Useful usable desirable

My next book, Philosophy of Design of Philosophy, is still forming in my head. I know what I want to convey, but the conceptual ingredients are evolving. Some new ingredients I’m entertaining are liminality, conceptual integrity and multistability. These new concepts will help me simplify my system and link my thinking to other bodies of work. But incorporating them requires some demolition and reconstruction work. I am also struggling with some perplexities regarding the precise relationship between engineering and design, a heavily contested, linguistically and conceptually confused strip of turf — a true liminal zone. Consequently, I am finding it hard to write short pieces, and I am abandoning most posts I start, because they immediately diverge and get out of control.

What I plan to write about is already a reality for me, and has been for some time: the subject of the book is my praxis, which I use not only in my professional design work, but also in my private practical and theoretical life. My friend Tim joked that I am a design-centered human, and that is entirely accurate. I have come to see everything in terms of design, including philosophy.

Yesterday I interviewed design research legend Liz Sanders on her useful-usable-desirable framework. I am planning to extract the content of the interview into a second letterpressed chapbook, honoring the core concept of human-centered design. Pending Liz’s approval, I plan to call it just Useful / Usable / Desirable.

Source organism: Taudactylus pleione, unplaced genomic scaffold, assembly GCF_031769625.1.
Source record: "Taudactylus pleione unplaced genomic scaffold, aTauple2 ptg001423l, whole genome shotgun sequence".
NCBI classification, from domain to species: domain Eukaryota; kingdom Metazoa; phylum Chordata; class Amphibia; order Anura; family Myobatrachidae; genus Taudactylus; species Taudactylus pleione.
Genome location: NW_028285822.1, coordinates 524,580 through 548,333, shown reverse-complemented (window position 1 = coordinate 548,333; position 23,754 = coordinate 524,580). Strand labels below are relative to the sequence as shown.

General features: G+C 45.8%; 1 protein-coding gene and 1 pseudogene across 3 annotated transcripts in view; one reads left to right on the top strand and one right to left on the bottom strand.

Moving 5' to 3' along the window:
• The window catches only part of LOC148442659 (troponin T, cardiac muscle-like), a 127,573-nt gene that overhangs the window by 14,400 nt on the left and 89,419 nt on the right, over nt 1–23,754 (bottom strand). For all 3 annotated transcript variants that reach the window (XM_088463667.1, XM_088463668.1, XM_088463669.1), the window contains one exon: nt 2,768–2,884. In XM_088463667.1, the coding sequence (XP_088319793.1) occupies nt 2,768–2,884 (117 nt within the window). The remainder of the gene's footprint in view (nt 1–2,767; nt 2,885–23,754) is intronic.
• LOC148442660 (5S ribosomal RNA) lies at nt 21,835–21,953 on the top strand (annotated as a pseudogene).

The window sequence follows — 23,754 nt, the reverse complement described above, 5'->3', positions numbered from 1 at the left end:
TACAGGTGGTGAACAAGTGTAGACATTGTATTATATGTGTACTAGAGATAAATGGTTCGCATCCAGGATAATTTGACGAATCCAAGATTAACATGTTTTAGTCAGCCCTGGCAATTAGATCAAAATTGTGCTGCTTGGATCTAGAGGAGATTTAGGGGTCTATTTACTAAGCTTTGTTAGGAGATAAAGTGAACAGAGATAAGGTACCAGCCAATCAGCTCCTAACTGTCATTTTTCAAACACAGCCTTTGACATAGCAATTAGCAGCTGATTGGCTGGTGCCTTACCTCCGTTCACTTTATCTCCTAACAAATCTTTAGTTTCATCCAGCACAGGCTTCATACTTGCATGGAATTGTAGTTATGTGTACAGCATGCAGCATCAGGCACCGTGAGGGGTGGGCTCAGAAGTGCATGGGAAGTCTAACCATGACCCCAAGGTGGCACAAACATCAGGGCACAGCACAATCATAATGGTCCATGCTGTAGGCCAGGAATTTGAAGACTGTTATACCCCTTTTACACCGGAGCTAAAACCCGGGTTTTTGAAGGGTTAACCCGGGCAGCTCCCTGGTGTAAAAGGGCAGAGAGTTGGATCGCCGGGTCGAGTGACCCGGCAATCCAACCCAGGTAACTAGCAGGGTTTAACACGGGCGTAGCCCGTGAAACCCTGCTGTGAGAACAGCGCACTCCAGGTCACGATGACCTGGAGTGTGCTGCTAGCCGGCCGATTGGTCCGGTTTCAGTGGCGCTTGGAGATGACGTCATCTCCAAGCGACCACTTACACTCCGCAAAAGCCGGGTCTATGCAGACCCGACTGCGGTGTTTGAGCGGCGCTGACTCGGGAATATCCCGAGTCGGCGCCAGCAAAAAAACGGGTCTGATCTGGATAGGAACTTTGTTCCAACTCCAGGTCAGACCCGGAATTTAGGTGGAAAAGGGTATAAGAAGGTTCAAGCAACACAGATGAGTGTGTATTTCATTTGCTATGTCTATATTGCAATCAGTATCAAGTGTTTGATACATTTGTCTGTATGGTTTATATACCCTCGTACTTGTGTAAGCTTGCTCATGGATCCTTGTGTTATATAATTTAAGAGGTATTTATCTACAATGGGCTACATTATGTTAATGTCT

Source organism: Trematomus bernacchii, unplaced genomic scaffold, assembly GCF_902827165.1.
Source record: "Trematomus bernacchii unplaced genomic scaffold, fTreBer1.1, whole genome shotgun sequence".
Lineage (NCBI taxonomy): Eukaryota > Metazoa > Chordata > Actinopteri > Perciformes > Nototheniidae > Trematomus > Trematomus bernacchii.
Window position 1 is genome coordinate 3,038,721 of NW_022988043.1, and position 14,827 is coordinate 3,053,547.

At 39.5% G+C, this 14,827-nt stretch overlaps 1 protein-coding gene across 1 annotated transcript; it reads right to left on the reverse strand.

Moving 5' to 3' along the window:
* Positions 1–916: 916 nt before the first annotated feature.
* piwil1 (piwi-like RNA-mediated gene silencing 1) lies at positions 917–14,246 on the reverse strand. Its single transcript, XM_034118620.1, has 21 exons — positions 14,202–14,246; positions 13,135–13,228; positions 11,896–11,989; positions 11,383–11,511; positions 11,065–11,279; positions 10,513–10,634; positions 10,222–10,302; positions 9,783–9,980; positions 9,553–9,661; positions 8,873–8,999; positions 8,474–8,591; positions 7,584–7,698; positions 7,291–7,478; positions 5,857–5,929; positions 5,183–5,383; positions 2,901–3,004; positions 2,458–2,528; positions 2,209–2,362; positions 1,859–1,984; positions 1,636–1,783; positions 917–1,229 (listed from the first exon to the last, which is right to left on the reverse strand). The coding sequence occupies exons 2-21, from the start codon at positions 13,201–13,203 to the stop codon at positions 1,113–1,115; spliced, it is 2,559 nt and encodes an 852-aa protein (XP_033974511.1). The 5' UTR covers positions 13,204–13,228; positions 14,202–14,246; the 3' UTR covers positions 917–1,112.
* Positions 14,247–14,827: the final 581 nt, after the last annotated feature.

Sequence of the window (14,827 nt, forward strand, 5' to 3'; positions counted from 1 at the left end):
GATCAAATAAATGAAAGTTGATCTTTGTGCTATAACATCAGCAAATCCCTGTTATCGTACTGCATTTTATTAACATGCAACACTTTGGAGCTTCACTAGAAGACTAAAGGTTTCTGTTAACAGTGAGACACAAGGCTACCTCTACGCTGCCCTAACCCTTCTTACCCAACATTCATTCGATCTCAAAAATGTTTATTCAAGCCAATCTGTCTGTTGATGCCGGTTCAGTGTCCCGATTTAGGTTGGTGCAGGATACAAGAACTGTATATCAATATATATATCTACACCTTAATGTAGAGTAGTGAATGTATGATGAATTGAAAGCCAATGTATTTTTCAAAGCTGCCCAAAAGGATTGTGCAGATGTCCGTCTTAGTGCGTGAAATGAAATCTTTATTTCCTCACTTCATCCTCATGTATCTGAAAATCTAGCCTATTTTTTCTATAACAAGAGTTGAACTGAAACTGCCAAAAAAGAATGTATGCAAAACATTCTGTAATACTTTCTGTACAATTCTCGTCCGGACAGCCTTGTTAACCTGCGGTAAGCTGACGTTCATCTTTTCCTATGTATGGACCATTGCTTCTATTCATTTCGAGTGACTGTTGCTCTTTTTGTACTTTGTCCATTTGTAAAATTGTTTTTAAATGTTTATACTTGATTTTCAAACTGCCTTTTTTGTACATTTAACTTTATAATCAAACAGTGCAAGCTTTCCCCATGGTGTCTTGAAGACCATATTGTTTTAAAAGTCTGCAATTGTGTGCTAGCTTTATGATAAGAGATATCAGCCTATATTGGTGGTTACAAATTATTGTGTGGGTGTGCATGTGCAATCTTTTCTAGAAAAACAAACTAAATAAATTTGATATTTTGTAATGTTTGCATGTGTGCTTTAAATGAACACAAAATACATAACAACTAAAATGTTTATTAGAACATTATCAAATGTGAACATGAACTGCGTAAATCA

This framework is profoundly important to me. It was through this framework that design took over my entire life.

At some point, which I can no longer remember, I caught myself thinking about philosophy in a new way, which I never consciously chose.

I was reading, and I suddenly realized I was evaluating what I was understanding in terms of its usefulness, usability and desirability. And I realized I had detected an unconscious habit I’d acquired long ago.

I want to clarify something. I was not evaluating the form, expression or presentation of the ideas (though these are also subject to the same criteria) — I was evaluating the effect of understanding the philosophy. And when it comes to philosophy, understanding does not primarily mean being able to explain the concepts. In philosophy, understanding means being able to enter the conceptual system and to understand from it. Philosophical understanding is an act of intellectual empathy.

I found myself asking: When I enter this philosophy and understand from it — when I view a philosophical worldview instrumentally and assess it as something that can be adopted, lived from and used I ask: Is it useful? Do I become better equipped to make sense of what is happening around me so I can respond more effectively? Is it usable? Does it make it easier to get clear on what is most relevant, and does this sense of relevance help me avoid becoming confused or overwhelmed or cause me to make mistakes? Is it desirable? What does it do to my overall sense of meaning? Does life seem valuable and worth the effort? Or does it make life seem ominous and dark, or worse, empty, pointless and not worth working to improve?

So, Liz’s framework is very likely to be the backbone of my next book. The useful/usable/desirable framework will not only provide a framework for evaluating and generating philosophical worldviews, but will also serve as an exemplar of a successfully designed philosophical worldview.